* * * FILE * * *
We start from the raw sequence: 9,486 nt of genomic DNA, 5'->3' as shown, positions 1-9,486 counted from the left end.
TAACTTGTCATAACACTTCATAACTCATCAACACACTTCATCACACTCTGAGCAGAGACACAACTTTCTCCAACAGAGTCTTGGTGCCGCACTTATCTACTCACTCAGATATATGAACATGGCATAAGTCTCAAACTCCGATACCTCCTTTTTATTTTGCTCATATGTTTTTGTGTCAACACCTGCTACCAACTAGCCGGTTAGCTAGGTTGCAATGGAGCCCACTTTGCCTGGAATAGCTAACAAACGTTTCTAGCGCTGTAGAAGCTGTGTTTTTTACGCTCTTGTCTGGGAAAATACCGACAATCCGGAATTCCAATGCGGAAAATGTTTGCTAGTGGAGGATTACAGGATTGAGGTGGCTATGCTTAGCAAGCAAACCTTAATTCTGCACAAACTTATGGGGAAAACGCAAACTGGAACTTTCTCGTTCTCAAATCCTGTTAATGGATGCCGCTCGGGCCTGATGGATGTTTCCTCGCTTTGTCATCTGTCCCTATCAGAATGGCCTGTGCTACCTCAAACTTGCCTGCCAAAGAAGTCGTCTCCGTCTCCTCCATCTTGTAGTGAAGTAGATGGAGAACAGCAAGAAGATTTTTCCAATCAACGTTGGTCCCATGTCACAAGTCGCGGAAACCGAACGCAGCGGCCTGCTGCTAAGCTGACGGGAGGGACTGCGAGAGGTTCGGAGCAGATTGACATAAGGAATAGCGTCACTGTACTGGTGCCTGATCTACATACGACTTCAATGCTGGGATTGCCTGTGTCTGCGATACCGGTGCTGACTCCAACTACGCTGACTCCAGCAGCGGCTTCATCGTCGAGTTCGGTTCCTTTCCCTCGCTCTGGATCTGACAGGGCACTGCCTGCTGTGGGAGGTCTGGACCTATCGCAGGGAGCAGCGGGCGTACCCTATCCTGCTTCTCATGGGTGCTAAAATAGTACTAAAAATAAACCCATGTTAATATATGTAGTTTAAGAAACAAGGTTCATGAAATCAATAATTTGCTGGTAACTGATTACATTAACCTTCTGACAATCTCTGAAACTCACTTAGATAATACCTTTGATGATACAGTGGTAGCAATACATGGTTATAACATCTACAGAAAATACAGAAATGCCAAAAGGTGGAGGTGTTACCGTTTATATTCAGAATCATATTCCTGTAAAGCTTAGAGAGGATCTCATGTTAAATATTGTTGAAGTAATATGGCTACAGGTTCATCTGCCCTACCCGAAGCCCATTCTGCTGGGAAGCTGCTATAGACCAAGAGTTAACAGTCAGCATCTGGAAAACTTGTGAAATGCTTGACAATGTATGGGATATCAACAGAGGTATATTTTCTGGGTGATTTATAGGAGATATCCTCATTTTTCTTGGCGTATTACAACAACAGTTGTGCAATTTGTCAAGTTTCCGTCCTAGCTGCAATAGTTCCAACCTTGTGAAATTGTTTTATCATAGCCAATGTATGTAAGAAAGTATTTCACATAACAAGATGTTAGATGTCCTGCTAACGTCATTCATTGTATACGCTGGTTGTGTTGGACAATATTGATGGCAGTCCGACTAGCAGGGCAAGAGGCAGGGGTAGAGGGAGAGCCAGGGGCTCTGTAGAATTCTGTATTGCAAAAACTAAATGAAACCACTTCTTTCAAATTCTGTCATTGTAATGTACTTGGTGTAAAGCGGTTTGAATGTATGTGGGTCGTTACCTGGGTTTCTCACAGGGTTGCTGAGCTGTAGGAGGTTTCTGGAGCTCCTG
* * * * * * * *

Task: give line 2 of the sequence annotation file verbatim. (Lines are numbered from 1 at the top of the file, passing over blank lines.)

TAACTTGTCATAACACTTCATAACTCATCAACACACTTCATCACACTCTGAGCAGAGACACAACTTTCTCCAACAGAGTCTTGGTGCCGCACTTATCTACTCACTCAGATATATGAACATGGCATAAGTCTCAAACTCCGATACCTCCTTTTTATTTTGCTCATATGTTTTTGTGTCAACACCTGCTACCAACTAGCCGGTTAGCTAGGTTGCAATGGAGCCCACTTTGCCTGGAATAGCTAACAAACGTTTCTAGCGCTGTAGAAGCTGTGTTTTTTACGCTCTTGTCTGGGAAAATACCGACAATCCGGAATTCCAATGCGGAAAATGTTTGCTAGTGGAGGATTACAGGATTGAGGTGGCTATGCTTAGCAAGCAAACCTTAATTCTGCACAAACTTATGGGGAAAACGCAAACTGGAACTTTCTCGTTCTCAAATCCTGTTAATGGATGCCGCTCGGGCCTGATGGATGTTTCCTCGCTTTGTCATCTGTCCCTATCAGAATGGCCTGTGCTACCTCAAACTTGCCTGCCAAAGAAGTCGTCTCCGTCTCCTCCATCTTGTAGTGAAGTAGATGGAGAACAGCAAGAAGATTTTTCCAATCAACGTTGGTCCCATGTCACAAGTCGCGGAAACCGAACGCAGCGGCCTGCTGCTAAGCTGACGGGAGGGACTGCGAGAGGTTCGGAGCAGATTGACATAAGGAATAGCGTCACTGTACTGGTGCCTGATCTACATACGACTTCAATGCTGGGATTGCCTGTGTCTGCGATACCGGTGCTGACTCCAACTACGCTGACTCCAGCAGCGGCTTCATCGTCGAGTTCGGTTCCTTTCCCTCGCTCTGGATCTGACAGGGCACTGCCTGCTGTGGGAGGTCTGGACCTATCGCAGGGAGCAGCGGGCGTACCCTATCCTGCTTCTCATGGGTGCTAAAATAGTACTAAAAATAAACCCATGTTAATATATGTAGTTTAAGAAACAAGGTTCATGAAATCAATAATTTGCTGGTAACTGATTACATTAACCTTCTGACAATCTCTGAAACTCACTTAGATAATACCTTTGATGATACAGTGGTAGCAATACATGGTTATAACATCTACAGAAAATACAGAAATGCCAAAAGGTGGAGGTGTTACCGTTTATATTCAGAATCATATTCCTGTAAAGCTTAGAGAGGATCTCATGTTAAATATTGTTGAAGTAATATGGCTACAGGTTCATCTGCCCTACCCGAAGCCCATTCTGCTGGGAAGCTGCTATAGACCAAGAGTTAACAGTCAGCATCTGGAAAACTTGTGAAATGCTTGACAATGTATGGGATATCAACAGAGGTATATTTTCTGGGTGATTTATAGGAGATATCCTCATTTTTCTTGGCGTATTACAACAACAGTTGTGCAATTTGTCAAGTTTCCGTCCTAGCTGCAATAGTTCCAACCTTGTGAAATTGTTTTATCATAGCCAATGTATGTAAGAAAGTATTTCACATAACAAGATGTTAGATGTCCTGCTAACGTCATTCATTGTATACGCTGGTTGTGTTGGACAATATTGATGGCAGTCCGACTAGCAGGGCAAGAGGCAGGGGTAGAGGGAGAGCCAGGGGCTCTGTAGAATTCTGTATTGCAAAAACTAAATGAAACCACTTCTTTCAAATTCTGTCATTGTAATGTACTTGGTGTAAAGCGGTTTGAATGTATGTGGGTCGTTACCTGGGTTTCTCACAGGGTTGCTGAGCTGTAGGAGGTTTCTGGAGCTCCTG